“Streetwear wasn’t on anyone’s radar, but the sort of chatter at dinners after shows was like ‘Fashion needs something new. It’s stagnant. What’s the new thing going to be?’ That was the timeline on which I was crafting my ideas,” Mr. Abloh later told GQ. That was also when he and Mr. West began a six-month internship at Fendi, making $500 a month, and learning the business from the inside out.

In 2010 he became creative director of Donda, Mr. West’s creative incubator, helping turn Mr. West’s ideas into actuality (his laptop was described by the rapper Pusha T as “a library of everything that was aesthetically beautiful and relevant”).

Two years later Mr. Abloh and two other men he had met through Donda, Mr. West’s creative incubator, teamed up to create Been Trill, a DJ and creative collective. That later mutated into a brand called Pyrex Vision, originally conceived as an art project with clothes, which then became Off-White — a twisty, collaborative creative journey that became a trademark of Mr. Abloh’s, along with his use of quotation marks and winking allegiance to what he called in The New Yorker “the three percent rule” and in a Harvard lecture “cheat codes”: the idea that you can take an existing design and change it just a bit, and it will qualify as new.

And though the fashion world was happy to initially categorize Off-White as a streetwear brand and shove Mr. Abloh into that box, from the beginning, he told GQ, “I was adamant: This isn’t a streetwear brand. This isn’t a contemporary brand. This is designer, just the same way that X, Y, Z are designer, where you say their name and it carries this whole esteem and emotion to it.”

To that end, he brought his runway shows to Paris, applied for the LVMH prize for young designers (he was a finalist in 2015), and embraced both women’s and men’s wear.

Though his work met with a mixed critical reception and raised eyebrows among the designer community, some of whom considered it more “copying” than “creative,” his influence was unarguable, spreading in part through his early and astute embrace of Instagram (at his death he had 6.5 million followers). Rather than go to the establishment, he understood he could go straight to consumers, and then the establishment would come to him. By 2018, Louis Vuitton had. Not long after, Time magazine named Mr. Abloh one of the most influential people of the year.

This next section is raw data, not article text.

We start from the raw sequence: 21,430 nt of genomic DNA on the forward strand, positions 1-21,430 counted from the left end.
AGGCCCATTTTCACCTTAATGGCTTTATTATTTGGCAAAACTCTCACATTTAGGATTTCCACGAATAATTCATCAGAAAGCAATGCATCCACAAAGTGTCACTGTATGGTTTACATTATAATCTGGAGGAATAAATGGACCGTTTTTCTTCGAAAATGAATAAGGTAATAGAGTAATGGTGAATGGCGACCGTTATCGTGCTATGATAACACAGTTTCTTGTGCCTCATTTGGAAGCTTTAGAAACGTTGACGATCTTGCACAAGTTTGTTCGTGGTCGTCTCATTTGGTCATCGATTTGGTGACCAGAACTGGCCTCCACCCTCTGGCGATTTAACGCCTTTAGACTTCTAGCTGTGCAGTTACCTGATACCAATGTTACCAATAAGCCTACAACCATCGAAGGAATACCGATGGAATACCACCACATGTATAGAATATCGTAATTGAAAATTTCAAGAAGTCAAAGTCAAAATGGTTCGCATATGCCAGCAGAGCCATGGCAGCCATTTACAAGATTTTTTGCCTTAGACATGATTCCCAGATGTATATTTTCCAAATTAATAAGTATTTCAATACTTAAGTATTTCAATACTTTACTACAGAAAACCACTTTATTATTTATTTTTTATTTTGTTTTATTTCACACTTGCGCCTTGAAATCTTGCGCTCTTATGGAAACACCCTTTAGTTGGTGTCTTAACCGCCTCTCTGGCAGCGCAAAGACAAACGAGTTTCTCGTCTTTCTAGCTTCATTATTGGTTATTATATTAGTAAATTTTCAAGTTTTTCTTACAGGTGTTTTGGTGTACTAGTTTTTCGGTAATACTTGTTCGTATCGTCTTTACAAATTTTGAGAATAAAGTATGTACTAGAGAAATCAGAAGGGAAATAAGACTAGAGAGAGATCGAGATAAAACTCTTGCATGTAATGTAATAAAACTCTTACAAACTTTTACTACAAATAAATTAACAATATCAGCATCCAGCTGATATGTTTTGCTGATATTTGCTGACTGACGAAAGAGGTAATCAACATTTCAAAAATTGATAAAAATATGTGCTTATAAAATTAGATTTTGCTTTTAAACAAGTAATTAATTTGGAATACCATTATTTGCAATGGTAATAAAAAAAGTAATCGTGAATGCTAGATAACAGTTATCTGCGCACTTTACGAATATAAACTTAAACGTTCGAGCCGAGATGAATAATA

In 2019, Mr. Abloh — who seemed to be always in the air between Illinois, where his family continued to live, and Paris — was briefly grounded due to what was attributed to “exhaustion.” While that may have kept him in one place, it didn’t seem to slow him down at all.

He opened a major exhibit at the Museum of Contemporary Art in Chicago titled “Figures of Speech,” and the next year, after the social justice protests of 2020, established the “Post-Modern” Scholarship Fund, raising $1 million to encourage Black students in fashion. Earlier this year LVMH increased its stake in Off-White to 60 percent, a sign that the brand had the backing to move to the next level. In May, he dressed Spike Lee for his role as Grand Jury president at the Cannes Film Festival in bright pink and sunset-toned suits, and made him the talk of the festival.

Even as Mr. Abloh was hospitalized with the illness that would kill him, he had plans to travel to Miami for a Louis Vuitton men’s wear show.

He is survived by his wife Shannon Abloh, his children Lowe Abloh and Grey Abloh, his sister Edwina Abloh, his parents — and a legacy he identified during his first Louis Vuitton show, held in the gardens of the Palais Royale in front of an audience that included Mr. West, Rihanna and ASAP Rocky, as well as 1,500 students.

“There are people around this room who look like me,” he said to The New York Times. “You never saw that before in fashion. The people have changed, and so fashion had to.” He made it so.

Vanessa Friedman is The Times's fashion director and chief fashion critic. She was previously the fashion editor of the Financial Times.